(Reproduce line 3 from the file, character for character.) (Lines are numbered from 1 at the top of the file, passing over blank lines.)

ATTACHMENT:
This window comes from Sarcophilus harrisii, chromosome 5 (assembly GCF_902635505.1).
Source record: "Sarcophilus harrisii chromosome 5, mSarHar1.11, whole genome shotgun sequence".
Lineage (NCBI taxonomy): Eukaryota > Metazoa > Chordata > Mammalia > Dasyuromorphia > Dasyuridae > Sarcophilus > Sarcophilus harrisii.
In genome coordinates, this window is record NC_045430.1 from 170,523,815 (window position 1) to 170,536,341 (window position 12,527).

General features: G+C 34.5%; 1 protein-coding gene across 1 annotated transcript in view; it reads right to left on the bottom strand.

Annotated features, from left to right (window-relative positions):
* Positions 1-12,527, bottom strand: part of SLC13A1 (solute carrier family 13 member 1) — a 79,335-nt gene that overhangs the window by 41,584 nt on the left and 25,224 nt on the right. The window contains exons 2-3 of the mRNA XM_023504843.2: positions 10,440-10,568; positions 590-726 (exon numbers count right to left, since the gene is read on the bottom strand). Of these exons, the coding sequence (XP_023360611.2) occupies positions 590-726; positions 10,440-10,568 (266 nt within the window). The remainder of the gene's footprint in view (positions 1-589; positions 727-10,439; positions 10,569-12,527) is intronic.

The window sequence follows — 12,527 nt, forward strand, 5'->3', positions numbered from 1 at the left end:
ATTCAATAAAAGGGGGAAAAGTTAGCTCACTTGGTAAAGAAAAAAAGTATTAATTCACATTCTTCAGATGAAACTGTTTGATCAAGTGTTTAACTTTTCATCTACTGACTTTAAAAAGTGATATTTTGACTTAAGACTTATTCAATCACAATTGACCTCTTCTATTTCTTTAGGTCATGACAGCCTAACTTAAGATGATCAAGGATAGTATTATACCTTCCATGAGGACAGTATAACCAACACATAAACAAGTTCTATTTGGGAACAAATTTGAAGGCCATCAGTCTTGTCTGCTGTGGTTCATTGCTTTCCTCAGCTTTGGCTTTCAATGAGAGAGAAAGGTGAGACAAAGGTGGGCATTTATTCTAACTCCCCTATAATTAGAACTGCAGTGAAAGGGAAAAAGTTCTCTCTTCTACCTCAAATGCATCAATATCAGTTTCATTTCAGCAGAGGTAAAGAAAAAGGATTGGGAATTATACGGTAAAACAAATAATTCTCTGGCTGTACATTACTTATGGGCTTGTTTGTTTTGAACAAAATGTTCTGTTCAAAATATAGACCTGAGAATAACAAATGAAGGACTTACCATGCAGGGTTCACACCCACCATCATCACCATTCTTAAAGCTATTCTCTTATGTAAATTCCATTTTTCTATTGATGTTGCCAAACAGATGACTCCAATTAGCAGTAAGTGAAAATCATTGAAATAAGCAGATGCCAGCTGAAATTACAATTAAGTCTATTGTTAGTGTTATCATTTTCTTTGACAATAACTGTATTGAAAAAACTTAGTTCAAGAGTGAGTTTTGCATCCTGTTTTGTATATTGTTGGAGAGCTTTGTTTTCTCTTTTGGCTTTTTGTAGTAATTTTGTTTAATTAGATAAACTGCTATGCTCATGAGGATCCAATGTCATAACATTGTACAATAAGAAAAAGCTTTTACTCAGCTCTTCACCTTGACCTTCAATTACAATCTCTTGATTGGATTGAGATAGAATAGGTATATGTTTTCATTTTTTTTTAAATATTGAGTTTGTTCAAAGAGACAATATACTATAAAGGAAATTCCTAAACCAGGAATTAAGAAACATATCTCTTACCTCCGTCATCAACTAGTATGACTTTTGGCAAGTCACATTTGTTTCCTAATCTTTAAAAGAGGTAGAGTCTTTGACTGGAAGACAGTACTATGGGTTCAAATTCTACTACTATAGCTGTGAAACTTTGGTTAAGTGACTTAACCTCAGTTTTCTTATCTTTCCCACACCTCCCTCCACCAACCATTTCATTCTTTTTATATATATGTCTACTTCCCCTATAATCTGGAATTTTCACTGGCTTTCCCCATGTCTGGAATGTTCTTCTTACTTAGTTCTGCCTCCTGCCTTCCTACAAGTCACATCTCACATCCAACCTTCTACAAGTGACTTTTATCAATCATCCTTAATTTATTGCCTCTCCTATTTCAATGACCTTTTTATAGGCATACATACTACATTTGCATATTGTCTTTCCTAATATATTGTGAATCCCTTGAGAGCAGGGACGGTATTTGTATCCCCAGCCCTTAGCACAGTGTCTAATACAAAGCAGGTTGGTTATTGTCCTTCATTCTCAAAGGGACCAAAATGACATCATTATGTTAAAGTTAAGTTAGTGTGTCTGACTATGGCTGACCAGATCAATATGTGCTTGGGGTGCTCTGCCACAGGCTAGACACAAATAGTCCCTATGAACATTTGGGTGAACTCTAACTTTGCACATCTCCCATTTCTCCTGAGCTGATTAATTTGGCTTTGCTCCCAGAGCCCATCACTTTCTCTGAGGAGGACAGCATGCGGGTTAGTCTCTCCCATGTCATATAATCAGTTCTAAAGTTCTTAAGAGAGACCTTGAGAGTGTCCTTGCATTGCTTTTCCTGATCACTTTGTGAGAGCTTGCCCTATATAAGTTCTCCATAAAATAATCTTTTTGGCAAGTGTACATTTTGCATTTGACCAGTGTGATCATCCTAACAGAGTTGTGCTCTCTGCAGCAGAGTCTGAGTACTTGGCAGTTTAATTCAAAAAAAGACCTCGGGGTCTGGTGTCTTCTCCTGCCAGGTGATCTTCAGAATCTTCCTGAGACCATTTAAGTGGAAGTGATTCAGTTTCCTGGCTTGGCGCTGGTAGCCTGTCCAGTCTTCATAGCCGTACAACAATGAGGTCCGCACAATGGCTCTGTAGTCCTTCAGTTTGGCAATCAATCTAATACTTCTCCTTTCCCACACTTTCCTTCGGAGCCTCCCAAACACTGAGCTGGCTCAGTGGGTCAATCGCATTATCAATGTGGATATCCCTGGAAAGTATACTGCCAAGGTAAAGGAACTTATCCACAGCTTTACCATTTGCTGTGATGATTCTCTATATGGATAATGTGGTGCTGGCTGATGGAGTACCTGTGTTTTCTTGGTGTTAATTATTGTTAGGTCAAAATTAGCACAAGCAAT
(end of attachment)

Lineage (NCBI taxonomy): Eukaryota > Metazoa > Chordata > Mammalia > Dasyuromorphia > Dasyuridae > Sarcophilus > Sarcophilus harrisii.